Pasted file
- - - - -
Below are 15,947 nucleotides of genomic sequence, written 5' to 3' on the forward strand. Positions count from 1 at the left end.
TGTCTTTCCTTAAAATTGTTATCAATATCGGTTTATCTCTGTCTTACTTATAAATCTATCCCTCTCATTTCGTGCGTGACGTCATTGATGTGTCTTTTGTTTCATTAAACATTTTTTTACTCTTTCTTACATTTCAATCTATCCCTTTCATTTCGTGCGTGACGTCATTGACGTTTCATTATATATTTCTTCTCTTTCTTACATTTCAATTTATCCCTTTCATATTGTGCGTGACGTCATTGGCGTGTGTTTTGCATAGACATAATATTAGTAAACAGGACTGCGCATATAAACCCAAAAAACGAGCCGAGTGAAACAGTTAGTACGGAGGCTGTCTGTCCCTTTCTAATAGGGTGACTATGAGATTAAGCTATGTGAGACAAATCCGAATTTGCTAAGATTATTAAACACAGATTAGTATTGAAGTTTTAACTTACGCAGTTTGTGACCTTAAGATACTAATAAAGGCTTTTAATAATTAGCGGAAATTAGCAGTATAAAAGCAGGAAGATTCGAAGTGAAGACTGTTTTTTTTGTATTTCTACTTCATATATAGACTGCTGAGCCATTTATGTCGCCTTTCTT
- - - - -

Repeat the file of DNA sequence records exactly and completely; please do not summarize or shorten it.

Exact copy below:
Below are 15,947 nucleotides of genomic sequence, written 5' to 3' on the forward strand. Positions count from 1 at the left end.
TGTCTTTCCTTAAAATTGTTATCAATATCGGTTTATCTCTGTCTTACTTATAAATCTATCCCTCTCATTTCGTGCGTGACGTCATTGATGTGTCTTTTGTTTCATTAAACATTTTTTTACTCTTTCTTACATTTCAATCTATCCCTTTCATTTCGTGCGTGACGTCATTGACGTTTCATTATATATTTCTTCTCTTTCTTACATTTCAATTTATCCCTTTCATATTGTGCGTGACGTCATTGGCGTGTGTTTTGCATAGACATAATATTAGTAAACAGGACTGCGCATATAAACCCAAAAAACGAGCCGAGTGAAACAGTTAGTACGGAGGCTGTCTGTCCCTTTCTAATAGGGTGACTATGAGATTAAGCTATGTGAGACAAATCCGAATTTGCTAAGATTATTAAACACAGATTAGTATTGAAGTTTTAACTTACGCAGTTTGTGACCTTAAGATACTAATAAAGGCTTTTAATAATTAGCGGAAATTAGCAGTATAAAAGCAGGAAGATTCGAAGTGAAGACTGTTTTTTTTGTATTTCTACTTCATATATAGACTGCTGAGCCATTTATGTCGCCTTTCTT